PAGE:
Facebook
Phone: (760) 941-1763

Strategy Center

A Faster Way To Pay Off Debt, Using the Snowball Method

Snowball payoff method

So many of us have found ourselves in the dreaded pitfall of debt. It can be so easy to fall into if you haven’t managed your money properly and so hard to come out of. Most of us have spent time researching ways to pay off debt and fast. But throwing money at your debts in the hopes it will vanish is not always the best method. Especially, when your total debts are upwards of thousands of dollars or more.

For one, you can end up using too much of your money towards debts, bills and fun activities and you’ll end up going right back to that credit card to make ends meet. For two, you could do all the right things by paying more than the required minimum payment and you’re still just paying primarily interest charges. And it just seem like it’s ever enough.

The snowball method is a simple structured way of paying off debt from multiple lenders.

How do you get stated?

Write out your net income, all expenses, and the monthly payment amount and due dates for your debts.

List out expenses you don’t need to spend money on or anything you can cut back on. Video streaming services, music streaming apps, eating out more than twice a week etc.

  1. Actually cut back! We can all find at least one thing that we don’t need to spend money on every month. Maybe it’s a gym membership. You can find a gym with a cheaper package, some rates are as low and $10-$20 per month. (The savings on average could be a savings of $30 per month).

Misc expense list

How Do You Do It?

  1. Determine your debt with the lowest remaining. This is your starting point.
  2. Allocate at least $20-$50 additionally per month towards paying down the first debt. You could use the money you save cutting back on expenses.

In the below example credit card #1 has the lowest balance. We will use this balance to start the snowball payment. Once it is paid off the total amount paid to it will transfer to pay down the next debt.

income & debt list

Paying off The Lowest Balance

  1. Make your regular payment PLUS the additional amount towards this debt (totaling $70/month).
  2. Continue to pay on other debts as you normally would (credit card #2 and Car loan with regular monthly payments).
  3. Once credit card #1 is paid off. The next balance to be paid off will be credit card #2.
  4. Pay credit card #2 using the amount paid on credit card #1 PLUS the regular payment amount (totaling $170/month).

cc1 to cc2

Paying Off The Next & Final Balance

  1. Once credit card #2 is paid off use the total amount you had been paying towards your other debts to payoff your car loan (totaling $320/month). As you can see the amounts are growing larger. They begin forming a snowball as they roll over to the next debt, forming a larger payment towards each larger debt.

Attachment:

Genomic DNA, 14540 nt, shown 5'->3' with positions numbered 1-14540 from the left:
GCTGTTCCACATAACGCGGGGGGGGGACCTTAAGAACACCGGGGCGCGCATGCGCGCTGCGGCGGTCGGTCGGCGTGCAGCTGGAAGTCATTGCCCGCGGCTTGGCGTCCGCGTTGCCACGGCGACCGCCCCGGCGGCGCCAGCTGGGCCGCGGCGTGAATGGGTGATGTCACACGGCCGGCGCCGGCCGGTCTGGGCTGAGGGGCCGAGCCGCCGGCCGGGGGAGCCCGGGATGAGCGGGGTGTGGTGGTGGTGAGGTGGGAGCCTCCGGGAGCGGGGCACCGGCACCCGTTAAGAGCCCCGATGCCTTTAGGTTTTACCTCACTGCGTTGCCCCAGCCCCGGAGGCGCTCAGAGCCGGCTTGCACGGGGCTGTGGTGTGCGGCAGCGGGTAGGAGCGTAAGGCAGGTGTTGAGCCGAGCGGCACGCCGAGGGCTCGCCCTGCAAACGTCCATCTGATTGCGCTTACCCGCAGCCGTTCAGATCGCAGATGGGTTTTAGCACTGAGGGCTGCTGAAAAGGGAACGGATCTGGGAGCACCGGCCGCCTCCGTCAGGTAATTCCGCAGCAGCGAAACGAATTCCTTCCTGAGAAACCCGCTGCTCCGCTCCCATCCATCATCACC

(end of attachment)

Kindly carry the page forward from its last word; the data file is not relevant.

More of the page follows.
Copy of cc2 to car loan

It will take some motivation and will power on your part, but IT WILL BE WORTH IT in the long run. Then you can put money away for savings, vacations, investments and cash purchases. Imagine having an extra $320/month.

Key Reminders:

  1. If you’re currently living paycheck to paycheck, don’t pay using more cash than will allow you to get you to your next check – you’ll land back into debt.
  2. Practice putting $20 – $50 dollars aside each check or each month. Now that you know you can live without it, pretend it doesn’t exist to spend. Pay your debt.
  3. Cut back on expenses you don’t NEED! Pay your debt.
  4. Once your debt is paid and you have tested yourself to live without it, pay yourself and grow your money for what matters to you. The money you used to pay off your debt can now be used for that snow day, retirement investment or to finance a large purchase – in cash!

Written by Jeff Johnson

Jeff Johnson has been helping individual and small business clients with tax and financial planning for over 15 years. Starting with a degree in finance from the University of North Dakota, Jeff has continually increased his financial education. He currently holds the industry designations of Enrolled Agent (EA) and Certified Financial Planner (CFP®). In addition, he holds a life and health insurance license from the state of California. Jeff is a member of the California Society of Enrolled agents and the Financial Planning Association.

Leave a Reply